Vertical jigging always seems like a rather peculiar fishing technique when you first come upon people using it. Hunkered in the bow of a boat, moving just their forearms, the anglers do not cast. They do not reel. They simply twitch their rod tips up and down — rhythmically, hypnotically.
|Crappies respond well to vertically jigged lures.|
It may look boring. But it's not. The reason is that during winter months, vertical jigging is one of the deadliest fishing tactics you can use. If you had any question about that, just think about all the thousands of anglers who live in the far north where lakes freeze during winter. They catch millions of fish by jigging their lures straight up and down through holes in the ice. The same tactics that work on those frozen lakes also produce on open water.
Several reasons account for this method's effectiveness. It puts the lure directly in front of the quarry at exactly the level fish are located at. And it keeps it there, dancing seductively in front of the fish's face. This duplicates the appearance of a shad or minnow struggling, trying to right itself, yet failing to do so and fluttering helplessly.
Not only does the offering stay in the strike zone, but the lazy, rhythmic up-and-down motion makes it easy for the quarry to catch compared to a lure that is cast out and pulled quickly past them on a traditional retrieve. This is particularly important during winter, when a fish's metabolism is slow and it's not anxious to chase a fast-moving lure wiggling through its territory.
Vertical jigging also appeals to a wide variety of fish-virtually anything that swims. I remember the first time I was shown this technique many years ago. The guide on Santee-Cooper in South Carolina jigged up a 3 pound largemouth, then a 2 pounder. After that he pulled up a white bass, followed by a slab-sided crappie.
I quickly became a convert to vertical jigging. But I found out as I worked on the technique that it wasn't quite as simple as it might look. Often, in fact, it's the most sophisticated anglers on the water who turn to this simple-looking angling method.
While it can work any time of year, winter is made for vertical jigging. Fish concentrate in deep water now, typically at depths of 12-50 feet. That's the range where vertical jigging is most productive. At shallower depths, you tend to spook the quarry when you position your boat directly over it.
You can probably catch anything vertically jigging, but among the species I've personally taken are largemouths, spotted bass, smallmouths, stripers, hybrids, sauger, walleye, pickerel, yellow perch, white perch, white bass, bluegills, salmon, brown trout, brookies, rainbows, catfish, white shad, hickory shad and a variety of saltwater species. This makes the technique especially exciting. You never know what will strike the next time you jig your lure and let it flutter down.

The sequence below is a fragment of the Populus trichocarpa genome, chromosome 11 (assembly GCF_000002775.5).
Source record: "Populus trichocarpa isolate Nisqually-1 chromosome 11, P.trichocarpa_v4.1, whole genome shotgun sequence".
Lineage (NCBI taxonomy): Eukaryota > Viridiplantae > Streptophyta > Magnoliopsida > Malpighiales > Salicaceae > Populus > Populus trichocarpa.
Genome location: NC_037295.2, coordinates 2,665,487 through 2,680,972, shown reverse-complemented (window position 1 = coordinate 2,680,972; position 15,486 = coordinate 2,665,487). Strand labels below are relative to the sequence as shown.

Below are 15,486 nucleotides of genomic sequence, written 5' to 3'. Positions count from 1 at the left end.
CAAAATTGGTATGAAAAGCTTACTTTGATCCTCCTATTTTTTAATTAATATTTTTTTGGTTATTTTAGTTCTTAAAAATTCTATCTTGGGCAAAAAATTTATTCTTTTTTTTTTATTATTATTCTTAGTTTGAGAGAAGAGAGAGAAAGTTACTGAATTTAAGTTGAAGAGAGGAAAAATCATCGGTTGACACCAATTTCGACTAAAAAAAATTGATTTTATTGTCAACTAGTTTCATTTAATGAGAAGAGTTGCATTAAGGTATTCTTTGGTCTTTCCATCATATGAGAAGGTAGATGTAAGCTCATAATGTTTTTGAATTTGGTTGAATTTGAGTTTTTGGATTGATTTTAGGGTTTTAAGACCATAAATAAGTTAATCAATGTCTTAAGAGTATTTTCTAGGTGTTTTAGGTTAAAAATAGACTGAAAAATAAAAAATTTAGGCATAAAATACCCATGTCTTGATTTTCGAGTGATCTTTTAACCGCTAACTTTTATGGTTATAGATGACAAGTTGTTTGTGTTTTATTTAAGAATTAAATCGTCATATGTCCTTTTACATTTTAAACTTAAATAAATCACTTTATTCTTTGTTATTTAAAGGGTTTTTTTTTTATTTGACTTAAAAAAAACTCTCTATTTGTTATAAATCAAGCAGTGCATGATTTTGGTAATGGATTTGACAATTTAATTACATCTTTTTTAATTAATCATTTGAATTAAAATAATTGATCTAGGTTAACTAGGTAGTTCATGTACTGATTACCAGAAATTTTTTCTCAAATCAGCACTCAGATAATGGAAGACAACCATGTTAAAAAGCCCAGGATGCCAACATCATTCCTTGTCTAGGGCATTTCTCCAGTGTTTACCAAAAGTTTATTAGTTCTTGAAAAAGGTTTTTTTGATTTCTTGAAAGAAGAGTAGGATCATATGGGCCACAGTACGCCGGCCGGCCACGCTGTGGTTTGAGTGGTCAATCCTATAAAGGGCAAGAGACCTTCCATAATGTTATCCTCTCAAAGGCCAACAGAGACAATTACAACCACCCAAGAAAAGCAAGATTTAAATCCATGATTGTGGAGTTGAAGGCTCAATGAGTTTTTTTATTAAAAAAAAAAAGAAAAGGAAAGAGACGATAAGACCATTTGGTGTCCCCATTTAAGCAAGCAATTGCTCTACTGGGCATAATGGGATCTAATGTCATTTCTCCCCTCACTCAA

Before using this tactic, you need to locate a prime location. Two approaches work. You can simply find good underwater structure that might hold fish and start jigging, or better still, find bait and possibly gamefish holding on that cover with your depth finder.
The first step is to locate a good area to try. That can mean bridge pilings, sharp drop-offs, river channel edges, deep points, submerged islands, humps, flooded road beds, underwater springs, standing timber or holes deeper than the surrounding water. You can locate some of this on a topographic map before going out, and then pinpoint it with your sonar. At times it can pay to throw out marker buoys, to be sure you remain on the best spot as you jig it.
Also try to find both forage and game fish on the depth finder if possible. If you know a spot is consistently good in winter, this isn't absolutely necessary. Fish can swim in and out of a location. But it helps if you pinpoint activity there.
Look for bait anywhere from 5-40 feet deep, gamefish typically 5-10 feet below them. Spinning tackle will work for vertical jigging, but baitcast gear is ideal, since it allows more direct lure contact. Use a stiff graphite rod of 5 1/2-7 feet with line testing 6-30 pounds, depending on the size of fish present, the size lure you're using and the number of snags present.
If you were only allowed one lure for vertical jigging, it would have to be the "slab" type spoon. These lures come in weights ranging from 1/16 to 4 ounces or more. They are narrow, flat spoons with little curve in their design. But they flutter enticingly when jigged up and allowed to drop back freely without tension on the line.